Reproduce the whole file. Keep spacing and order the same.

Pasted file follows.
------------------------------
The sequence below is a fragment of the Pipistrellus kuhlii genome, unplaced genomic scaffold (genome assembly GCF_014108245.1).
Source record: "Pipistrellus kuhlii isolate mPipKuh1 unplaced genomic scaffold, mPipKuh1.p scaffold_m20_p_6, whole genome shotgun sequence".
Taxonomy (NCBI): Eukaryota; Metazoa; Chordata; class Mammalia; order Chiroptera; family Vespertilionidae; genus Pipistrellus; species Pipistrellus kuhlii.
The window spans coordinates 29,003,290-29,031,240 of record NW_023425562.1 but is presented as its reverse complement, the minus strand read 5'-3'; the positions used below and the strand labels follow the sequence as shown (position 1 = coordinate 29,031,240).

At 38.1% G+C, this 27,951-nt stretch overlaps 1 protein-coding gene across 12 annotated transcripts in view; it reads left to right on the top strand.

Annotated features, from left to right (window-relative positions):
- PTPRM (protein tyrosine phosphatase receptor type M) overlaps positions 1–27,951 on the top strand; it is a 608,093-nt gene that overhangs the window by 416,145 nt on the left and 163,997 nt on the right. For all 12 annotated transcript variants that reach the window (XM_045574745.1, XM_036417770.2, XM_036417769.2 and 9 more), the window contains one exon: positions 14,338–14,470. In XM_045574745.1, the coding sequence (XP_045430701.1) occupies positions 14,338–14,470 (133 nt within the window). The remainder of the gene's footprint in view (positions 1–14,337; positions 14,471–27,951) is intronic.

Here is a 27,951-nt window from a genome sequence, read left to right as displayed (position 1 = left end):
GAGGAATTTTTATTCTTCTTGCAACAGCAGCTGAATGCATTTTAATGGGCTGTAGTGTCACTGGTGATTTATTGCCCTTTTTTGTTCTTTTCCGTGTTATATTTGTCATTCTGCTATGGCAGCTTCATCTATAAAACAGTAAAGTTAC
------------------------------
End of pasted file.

The sequence below is a fragment of the Pipistrellus kuhlii genome, unplaced genomic scaffold (genome assembly GCF_014108245.1).
Source record: "Pipistrellus kuhlii isolate mPipKuh1 unplaced genomic scaffold, mPipKuh1.p scaffold_m20_p_6, whole genome shotgun sequence".
Taxonomy (NCBI): Eukaryota; Metazoa; Chordata; class Mammalia; order Chiroptera; family Vespertilionidae; genus Pipistrellus; species Pipistrellus kuhlii.
The window spans coordinates 29,003,290-29,031,240 of record NW_023425562.1 but is presented as its reverse complement, the minus strand read 5'-3'; the positions used below and the strand labels follow the sequence as shown (position 1 = coordinate 29,031,240).

At 38.1% G+C, this 27,951-nt stretch overlaps 1 protein-coding gene across 12 annotated transcripts in view; it reads left to right on the top strand.

Annotated features, from left to right (window-relative positions):
- PTPRM (protein tyrosine phosphatase receptor type M) overlaps positions 1–27,951 on the top strand; it is a 608,093-nt gene that overhangs the window by 416,145 nt on the left and 163,997 nt on the right. For all 12 annotated transcript variants that reach the window (XM_045574745.1, XM_036417770.2, XM_036417769.2 and 9 more), the window contains one exon: positions 14,338–14,470. In XM_045574745.1, the coding sequence (XP_045430701.1) occupies positions 14,338–14,470 (133 nt within the window). The remainder of the gene's footprint in view (positions 1–14,337; positions 14,471–27,951) is intronic.

Here is a 27,951-nt window from a genome sequence, read left to right as displayed (position 1 = left end):
GAGGAATTTTTATTCTTCTTGCAACAGCAGCTGAATGCATTTTAATGGGCTGTAGTGTCACTGGTGATTTATTGCCCTTTTTTGTTCTTTTCCGTGTTATATTTGTCATTCTGCTATGGCAGCTTCATCTATAAAACAGTAAAGTTAC